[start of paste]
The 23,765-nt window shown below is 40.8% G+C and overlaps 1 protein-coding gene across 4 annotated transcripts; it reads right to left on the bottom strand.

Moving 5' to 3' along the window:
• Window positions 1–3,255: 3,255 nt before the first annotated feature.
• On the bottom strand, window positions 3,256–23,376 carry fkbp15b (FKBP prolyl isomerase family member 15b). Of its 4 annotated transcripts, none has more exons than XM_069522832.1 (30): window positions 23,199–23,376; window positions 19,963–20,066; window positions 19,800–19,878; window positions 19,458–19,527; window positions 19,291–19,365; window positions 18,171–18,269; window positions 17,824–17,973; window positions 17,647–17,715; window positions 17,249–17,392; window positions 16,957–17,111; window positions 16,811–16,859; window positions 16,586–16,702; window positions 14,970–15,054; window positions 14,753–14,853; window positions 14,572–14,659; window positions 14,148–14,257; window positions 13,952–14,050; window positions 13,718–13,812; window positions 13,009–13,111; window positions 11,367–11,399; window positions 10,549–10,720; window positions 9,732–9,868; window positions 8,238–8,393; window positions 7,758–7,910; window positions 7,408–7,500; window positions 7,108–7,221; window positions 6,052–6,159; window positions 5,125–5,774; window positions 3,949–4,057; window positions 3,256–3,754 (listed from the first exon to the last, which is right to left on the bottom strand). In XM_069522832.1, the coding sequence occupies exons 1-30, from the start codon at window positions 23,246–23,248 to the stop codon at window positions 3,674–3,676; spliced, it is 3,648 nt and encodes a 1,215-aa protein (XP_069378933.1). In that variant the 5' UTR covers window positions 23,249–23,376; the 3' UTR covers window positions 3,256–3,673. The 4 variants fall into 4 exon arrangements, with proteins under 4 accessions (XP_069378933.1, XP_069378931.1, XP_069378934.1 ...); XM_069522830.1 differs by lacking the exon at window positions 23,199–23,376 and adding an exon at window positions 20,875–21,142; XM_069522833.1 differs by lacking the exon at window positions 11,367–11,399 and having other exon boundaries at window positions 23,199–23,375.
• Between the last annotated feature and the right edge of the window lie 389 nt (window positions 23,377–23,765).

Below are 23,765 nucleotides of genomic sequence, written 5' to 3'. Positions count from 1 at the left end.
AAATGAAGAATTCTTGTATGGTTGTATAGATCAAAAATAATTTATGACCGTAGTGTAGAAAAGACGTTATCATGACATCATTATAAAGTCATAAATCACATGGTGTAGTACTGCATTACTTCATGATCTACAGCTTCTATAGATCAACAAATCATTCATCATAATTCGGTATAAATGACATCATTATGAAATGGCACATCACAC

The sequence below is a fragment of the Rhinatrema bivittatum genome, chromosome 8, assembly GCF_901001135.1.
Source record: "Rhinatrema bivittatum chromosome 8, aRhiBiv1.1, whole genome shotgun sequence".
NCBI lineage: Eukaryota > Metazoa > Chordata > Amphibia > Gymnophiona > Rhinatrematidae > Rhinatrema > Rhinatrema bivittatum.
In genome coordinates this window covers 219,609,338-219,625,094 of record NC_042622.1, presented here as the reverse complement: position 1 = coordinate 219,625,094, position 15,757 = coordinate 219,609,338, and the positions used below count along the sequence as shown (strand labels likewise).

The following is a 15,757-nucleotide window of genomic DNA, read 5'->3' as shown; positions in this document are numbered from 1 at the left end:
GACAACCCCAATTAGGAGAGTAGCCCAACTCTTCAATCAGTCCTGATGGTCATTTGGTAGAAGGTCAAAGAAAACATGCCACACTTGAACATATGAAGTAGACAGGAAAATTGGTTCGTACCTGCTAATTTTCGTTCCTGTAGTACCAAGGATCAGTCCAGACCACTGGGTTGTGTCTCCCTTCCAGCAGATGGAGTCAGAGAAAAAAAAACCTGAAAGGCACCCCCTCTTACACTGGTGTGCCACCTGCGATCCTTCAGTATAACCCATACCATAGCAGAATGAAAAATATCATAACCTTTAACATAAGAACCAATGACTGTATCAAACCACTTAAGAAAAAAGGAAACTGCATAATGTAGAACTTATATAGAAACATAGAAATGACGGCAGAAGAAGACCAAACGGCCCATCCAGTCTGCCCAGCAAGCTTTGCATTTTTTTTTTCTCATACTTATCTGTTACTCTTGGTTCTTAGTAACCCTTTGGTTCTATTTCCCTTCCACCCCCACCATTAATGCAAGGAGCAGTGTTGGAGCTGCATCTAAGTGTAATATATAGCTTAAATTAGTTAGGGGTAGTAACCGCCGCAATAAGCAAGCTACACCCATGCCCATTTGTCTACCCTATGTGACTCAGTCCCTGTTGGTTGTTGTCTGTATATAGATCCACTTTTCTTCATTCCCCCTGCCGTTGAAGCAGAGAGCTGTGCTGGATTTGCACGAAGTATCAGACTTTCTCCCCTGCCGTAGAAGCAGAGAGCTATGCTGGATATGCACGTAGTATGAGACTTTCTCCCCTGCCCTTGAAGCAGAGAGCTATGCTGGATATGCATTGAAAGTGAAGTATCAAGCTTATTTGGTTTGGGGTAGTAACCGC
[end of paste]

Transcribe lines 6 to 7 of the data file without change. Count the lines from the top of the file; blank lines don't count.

Below are 23,765 nucleotides of genomic sequence, written 5' to 3'. Positions count from 1 at the left end.
AAATGAAGAATTCTTGTATGGTTGTATAGATCAAAAATAATTTATGACCGTAGTGTAGAAAAGACGTTATCATGACATCATTATAAAGTCATAAATCACATGGTGTAGTACTGCATTACTTCATGATCTACAGCTTCTATAGATCAACAAATCATTCATCATAATTCGGTATAAATGACATCATTATGAAATGGCACATCACAC